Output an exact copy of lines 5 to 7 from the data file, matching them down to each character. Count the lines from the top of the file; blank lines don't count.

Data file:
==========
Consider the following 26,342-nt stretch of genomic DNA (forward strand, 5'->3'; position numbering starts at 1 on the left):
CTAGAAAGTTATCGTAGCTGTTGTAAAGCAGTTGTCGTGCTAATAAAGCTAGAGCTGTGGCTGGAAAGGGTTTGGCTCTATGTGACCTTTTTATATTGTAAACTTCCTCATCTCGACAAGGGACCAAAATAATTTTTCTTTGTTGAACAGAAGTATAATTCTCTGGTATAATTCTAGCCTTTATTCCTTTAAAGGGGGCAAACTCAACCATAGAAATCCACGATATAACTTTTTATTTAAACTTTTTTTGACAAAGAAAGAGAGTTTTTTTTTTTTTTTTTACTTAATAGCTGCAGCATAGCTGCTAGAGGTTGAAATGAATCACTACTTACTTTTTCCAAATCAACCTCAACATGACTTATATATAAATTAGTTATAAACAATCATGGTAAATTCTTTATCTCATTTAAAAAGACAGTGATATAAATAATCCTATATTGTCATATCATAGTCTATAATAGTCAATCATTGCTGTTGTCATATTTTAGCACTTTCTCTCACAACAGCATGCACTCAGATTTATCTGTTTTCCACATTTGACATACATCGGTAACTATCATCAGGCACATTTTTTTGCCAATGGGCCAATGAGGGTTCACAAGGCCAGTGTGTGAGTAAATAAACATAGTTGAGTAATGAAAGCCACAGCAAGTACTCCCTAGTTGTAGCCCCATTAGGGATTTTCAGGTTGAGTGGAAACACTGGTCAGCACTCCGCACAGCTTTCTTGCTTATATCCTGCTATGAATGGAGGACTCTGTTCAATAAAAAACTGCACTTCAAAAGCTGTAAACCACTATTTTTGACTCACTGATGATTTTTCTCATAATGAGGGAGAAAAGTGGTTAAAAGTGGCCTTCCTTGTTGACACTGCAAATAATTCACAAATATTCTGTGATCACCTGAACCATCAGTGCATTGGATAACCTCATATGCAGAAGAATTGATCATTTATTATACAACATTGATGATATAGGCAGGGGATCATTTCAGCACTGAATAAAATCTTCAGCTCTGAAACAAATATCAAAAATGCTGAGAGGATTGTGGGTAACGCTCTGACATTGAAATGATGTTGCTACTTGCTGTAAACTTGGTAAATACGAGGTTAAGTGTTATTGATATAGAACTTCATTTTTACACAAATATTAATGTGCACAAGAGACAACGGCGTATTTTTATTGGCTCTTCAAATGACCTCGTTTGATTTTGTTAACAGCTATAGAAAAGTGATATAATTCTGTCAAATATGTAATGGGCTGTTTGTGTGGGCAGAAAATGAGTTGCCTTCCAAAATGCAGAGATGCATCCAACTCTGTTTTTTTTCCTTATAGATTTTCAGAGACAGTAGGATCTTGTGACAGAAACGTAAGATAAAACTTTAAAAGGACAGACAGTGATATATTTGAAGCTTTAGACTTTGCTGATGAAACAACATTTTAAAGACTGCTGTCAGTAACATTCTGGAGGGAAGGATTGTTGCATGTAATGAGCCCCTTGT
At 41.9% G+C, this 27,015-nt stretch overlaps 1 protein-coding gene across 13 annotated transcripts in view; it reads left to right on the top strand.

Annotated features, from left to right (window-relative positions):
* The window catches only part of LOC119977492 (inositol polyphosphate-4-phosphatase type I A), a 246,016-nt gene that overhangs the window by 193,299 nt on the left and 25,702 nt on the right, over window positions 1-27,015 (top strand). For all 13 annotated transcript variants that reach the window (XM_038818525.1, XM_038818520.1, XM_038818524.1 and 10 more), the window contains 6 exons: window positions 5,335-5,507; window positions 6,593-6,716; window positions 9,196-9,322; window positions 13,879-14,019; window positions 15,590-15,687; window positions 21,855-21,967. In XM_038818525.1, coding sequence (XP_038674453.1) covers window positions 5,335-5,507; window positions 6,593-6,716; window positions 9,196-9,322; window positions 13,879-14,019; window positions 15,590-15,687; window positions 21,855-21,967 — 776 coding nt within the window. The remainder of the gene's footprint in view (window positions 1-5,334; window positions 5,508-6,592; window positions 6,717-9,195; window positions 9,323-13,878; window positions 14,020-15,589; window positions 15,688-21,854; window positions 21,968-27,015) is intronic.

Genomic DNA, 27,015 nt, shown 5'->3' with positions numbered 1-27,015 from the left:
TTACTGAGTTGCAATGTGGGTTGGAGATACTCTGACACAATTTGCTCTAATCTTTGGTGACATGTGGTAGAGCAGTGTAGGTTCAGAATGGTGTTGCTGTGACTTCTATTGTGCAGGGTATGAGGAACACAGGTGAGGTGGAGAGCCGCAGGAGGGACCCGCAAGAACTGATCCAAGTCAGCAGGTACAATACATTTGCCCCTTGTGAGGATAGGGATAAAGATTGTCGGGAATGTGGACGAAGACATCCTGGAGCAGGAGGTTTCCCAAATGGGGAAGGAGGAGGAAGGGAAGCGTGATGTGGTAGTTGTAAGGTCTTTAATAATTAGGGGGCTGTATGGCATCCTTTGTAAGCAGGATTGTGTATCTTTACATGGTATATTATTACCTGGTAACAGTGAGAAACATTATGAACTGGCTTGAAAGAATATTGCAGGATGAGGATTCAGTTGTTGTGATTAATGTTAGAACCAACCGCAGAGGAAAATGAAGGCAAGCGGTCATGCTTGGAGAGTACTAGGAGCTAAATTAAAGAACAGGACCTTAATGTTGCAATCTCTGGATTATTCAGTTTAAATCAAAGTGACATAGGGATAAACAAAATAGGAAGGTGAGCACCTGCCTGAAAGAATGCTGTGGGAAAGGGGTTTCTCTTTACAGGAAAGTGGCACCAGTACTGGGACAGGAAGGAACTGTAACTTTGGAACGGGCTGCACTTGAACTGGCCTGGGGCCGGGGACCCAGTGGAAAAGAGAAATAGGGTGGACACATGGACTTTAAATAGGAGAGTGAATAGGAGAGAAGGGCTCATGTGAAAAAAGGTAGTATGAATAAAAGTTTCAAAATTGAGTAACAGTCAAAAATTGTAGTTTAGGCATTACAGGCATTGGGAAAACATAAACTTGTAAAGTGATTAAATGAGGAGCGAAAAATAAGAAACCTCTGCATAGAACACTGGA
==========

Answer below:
* The window catches only part of LOC119977492 (inositol polyphosphate-4-phosphatase type I A), a 246,016-nt gene that overhangs the window by 193,299 nt on the left and 25,702 nt on the right, over window positions 1-27,015 (top strand). For all 13 annotated transcript variants that reach the window (XM_038818525.1, XM_038818520.1, XM_038818524.1 and 10 more), the window contains 6 exons: window positions 5,335-5,507; window positions 6,593-6,716; window positions 9,196-9,322; window positions 13,879-14,019; window positions 15,590-15,687; window positions 21,855-21,967. In XM_038818525.1, coding sequence (XP_038674453.1) covers window positions 5,335-5,507; window positions 6,593-6,716; window positions 9,196-9,322; window positions 13,879-14,019; window positions 15,590-15,687; window positions 21,855-21,967 — 776 coding nt within the window. The remainder of the gene's footprint in view (window positions 1-5,334; window positions 5,508-6,592; window positions 6,717-9,195; window positions 9,323-13,878; window positions 14,020-15,589; window positions 15,688-21,854; window positions 21,968-27,015) is intronic.

Genomic DNA, 27,015 nt, shown 5'->3' with positions numbered 1-27,015 from the left:
TTACTGAGTTGCAATGTGGGTTGGAGATACTCTGACACAATTTGCTCTAATCTTTGGTGACATGTGGTAGAGCAGTGTAGGTTCAGAATGGTGTTGCTGTGACTTCTATTGTGCAGGGTATGAGGAACACAGGTGAGGTGGAGAGCCGCAGGAGGGACCCGCAAGAACTGATCCAAGTCAGCAGGTACAATACATTTGCCCCTTGTGAGGATAGGGATAAAGATTGTCGGGAATGTGGACGAAGACATCCTGGAGCAGGAGGTTTCCCAAATGGGGAAGGAGGAGGAAGGGAAGCGTGATGTGGTAGTTGTAAGGTCTTTAATAATTAGGGGGCTGTATGGCATCCTTTGTAAGCAGGATTGTGTATCTTTACATGGTATATTATTACCTGGTAACAGTGAGAAACATTATGAACTGGCTTGAAAGAATATTGCAGGATGAGGATTCAGTTGTTGTGATTAATGTTAGAACCAACCGCAGAGGAAAATGAAGGCAAGCGGTCATGCTTGGAGAGTACTAGGAGCTAAATTAAAGAACAGGACCTTAATGTTGCAATCTCTGGATTATTCAGTTTAAATCAAAGTGACATAGGGATAAACAAAATAGGAAGGTGAGCACCTGCCTGAAAGAATGCTGTGGGAAAGGGGTTTCTCTTTACAGGAAAGTGGCACCAGTACTGGGACAGGAAGGAACTGTAACTTTGGAACGGGCTGCACTTGAACTGGCCTGGGGCCGGGGACCCAGTGGAAAAGAGAAATAGGGTGGACACATGGACTTTAAATAGGAGAGTGAATAGGAGAGAAGGGCTCATGTGAAAAAAGGTAGTATGAATAAAAGTTTCAAAATTGAGTAACAGTCAAAAATTGTAGTTTAGGCATTACAGGCATTGGGAAAACATAAACTTGTAAAGTGATTAAATGAGGAGCGAAAAATAAGAAACCTCTGCATAGAACACTGGA